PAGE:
by Tom Roseen.
For the third week in four investors were net purchasers of fund assets (including those of conventional funds and ETFs), injecting $7.3 billion. Investors padded the coffers of money market funds (+$16.1 billion), taxable bond funds (+$452 million), and municipal bond funds (+$378 million) for the week, while they were net redeemers of equity funds (-$9.7 billion). Investors remained cautious during the fund-flows week ended Wednesday, September 27, 2017, as the rhetoric by both the United States and North Korea intensified and as the Fed continued to telegraph its intent to hike interest rates one more time in 2017 and begin unwinding its $4.5-trillion balance sheet in October. Nonetheless, talk of near-term rate hikes and President Donald Trump’s sweeping tax overhaul pushed bank stocks and small-cap issues higher during the week. For the fund-flows week the Russell 2000 Price Only Index gained 2.73%—posting on September 27 a new record close and its largest one-day percentage gain since March 1, while the Dow Jones Industrial Average closed down 0.32% for the fund-flows week.
At the beginning of the fund-flows week the Dow snapped its nine-day winning streak after the Federal Reserve Board left rates unchanged on Wednesday, September 20, but indicated its plan to deliver another rate hike in 2017. Investors shrugged off reports that showed initial jobless claims had fallen sharply the prior week and that the Philadelphia Fed’s manufacturing index rose more than expected. On Friday healthcare shares rebounded to offset earlier declines after Senator John McCain (R-AZ) announced he wouldn’t sign the latest healthcare bill. The Russell 2000 index closed at a record high that day as some investors began rotating out of big-name tech stocks and into lagging sectors. Increased saber rattling by North Korea and the U.S. weighed on markets on Monday as North Korean foreign minister Ri Yong Ho said Pyongyang has the right to shoot down U.S. bombers because of Trump’s recent comments during his address to the United Nations General Assembly. Investors continued to bale on big tech stocks and rotate into commodity and retail stocks as portfolio managers began reducing risk and some investors began bidding up safe-haven issues. On Tuesday investors ignored Fed Chair Janet Yellen’s caution against moving too slowly on interest rates and pushed the Russell 2000 index to yet another record close as investors continued to focus on tax reform. On Wednesday the Dow snapped its four-day losing streak, and the Russell 2000 notched another record high after the president and congressional republicans announced a sweeping tax overhaul. While the dollar strengthened and gold lost some of its shine, near-month crude oil prices gained after the U.S. Energy Information Administration said domestic crude supplies had fallen unexpectedly for the week ended September 22.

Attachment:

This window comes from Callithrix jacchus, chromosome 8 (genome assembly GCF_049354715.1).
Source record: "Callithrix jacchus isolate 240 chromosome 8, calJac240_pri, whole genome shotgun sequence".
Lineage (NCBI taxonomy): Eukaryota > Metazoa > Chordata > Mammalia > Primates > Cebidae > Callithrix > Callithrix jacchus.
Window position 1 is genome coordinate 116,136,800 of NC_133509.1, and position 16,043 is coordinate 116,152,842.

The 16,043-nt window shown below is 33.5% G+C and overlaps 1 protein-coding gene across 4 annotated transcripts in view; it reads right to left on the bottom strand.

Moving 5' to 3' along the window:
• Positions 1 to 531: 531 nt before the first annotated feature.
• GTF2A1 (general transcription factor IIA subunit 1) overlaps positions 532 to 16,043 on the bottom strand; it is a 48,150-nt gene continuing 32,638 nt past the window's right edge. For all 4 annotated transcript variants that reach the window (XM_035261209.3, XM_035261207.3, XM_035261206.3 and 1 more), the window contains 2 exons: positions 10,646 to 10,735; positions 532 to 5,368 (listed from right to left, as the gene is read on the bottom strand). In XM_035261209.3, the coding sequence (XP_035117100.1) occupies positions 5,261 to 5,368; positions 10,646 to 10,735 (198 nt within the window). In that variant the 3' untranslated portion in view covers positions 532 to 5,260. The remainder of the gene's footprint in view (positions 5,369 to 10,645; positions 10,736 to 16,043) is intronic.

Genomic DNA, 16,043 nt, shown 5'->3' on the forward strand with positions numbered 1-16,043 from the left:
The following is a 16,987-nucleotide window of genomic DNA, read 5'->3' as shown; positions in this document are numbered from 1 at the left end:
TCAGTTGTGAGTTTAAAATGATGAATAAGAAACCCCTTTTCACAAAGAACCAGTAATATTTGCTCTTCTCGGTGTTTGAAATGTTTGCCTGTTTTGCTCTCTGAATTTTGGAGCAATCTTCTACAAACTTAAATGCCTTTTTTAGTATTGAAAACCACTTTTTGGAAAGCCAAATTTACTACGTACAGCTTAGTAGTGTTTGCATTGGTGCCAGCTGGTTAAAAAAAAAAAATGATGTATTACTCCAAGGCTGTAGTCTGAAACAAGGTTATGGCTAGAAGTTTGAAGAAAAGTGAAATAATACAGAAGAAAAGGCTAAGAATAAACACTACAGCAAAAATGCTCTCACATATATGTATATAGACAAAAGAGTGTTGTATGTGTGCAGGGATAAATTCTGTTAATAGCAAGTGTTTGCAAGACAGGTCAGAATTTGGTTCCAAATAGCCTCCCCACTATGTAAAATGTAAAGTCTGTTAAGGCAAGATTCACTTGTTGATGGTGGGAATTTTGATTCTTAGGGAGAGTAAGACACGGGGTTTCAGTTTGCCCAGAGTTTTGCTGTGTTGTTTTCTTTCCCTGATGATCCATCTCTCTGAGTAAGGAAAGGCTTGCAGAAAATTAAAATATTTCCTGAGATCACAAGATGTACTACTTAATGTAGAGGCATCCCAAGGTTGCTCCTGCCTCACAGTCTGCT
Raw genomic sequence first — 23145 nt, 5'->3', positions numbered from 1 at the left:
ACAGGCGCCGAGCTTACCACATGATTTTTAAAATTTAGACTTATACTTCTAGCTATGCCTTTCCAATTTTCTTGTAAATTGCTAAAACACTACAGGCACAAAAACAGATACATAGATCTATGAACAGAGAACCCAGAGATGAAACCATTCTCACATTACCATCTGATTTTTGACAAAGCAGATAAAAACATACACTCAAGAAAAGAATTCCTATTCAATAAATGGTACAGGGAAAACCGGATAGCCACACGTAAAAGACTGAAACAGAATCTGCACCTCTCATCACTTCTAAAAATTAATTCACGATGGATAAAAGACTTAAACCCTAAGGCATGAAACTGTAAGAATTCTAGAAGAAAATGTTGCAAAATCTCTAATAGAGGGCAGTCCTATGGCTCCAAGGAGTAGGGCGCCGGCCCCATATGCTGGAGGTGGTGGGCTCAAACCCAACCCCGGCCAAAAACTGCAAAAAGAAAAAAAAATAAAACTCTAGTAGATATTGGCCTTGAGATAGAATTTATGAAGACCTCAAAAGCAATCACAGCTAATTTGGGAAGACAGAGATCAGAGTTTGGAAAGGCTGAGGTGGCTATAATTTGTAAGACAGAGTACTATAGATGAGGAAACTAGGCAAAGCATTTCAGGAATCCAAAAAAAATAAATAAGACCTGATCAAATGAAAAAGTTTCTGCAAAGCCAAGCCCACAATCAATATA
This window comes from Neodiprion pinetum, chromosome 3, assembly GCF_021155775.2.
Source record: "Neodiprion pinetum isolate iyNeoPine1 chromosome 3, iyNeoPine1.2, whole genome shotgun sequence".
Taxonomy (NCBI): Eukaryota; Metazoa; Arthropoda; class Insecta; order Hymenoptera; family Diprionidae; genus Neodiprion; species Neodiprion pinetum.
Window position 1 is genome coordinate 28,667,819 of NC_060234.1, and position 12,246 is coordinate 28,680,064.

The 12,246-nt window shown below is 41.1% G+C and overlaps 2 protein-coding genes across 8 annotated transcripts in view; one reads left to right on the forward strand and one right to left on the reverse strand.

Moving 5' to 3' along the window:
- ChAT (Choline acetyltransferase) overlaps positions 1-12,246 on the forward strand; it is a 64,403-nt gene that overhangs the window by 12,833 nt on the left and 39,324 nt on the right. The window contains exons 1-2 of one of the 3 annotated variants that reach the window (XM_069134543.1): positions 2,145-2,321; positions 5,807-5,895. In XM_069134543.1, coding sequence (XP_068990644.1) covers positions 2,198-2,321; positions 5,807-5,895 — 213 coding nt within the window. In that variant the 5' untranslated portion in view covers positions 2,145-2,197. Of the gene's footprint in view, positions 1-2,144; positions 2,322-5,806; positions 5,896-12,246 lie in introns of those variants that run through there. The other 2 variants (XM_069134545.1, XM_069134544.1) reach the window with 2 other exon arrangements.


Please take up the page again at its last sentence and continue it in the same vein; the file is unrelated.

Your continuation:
Exchange-Traded Equity Funds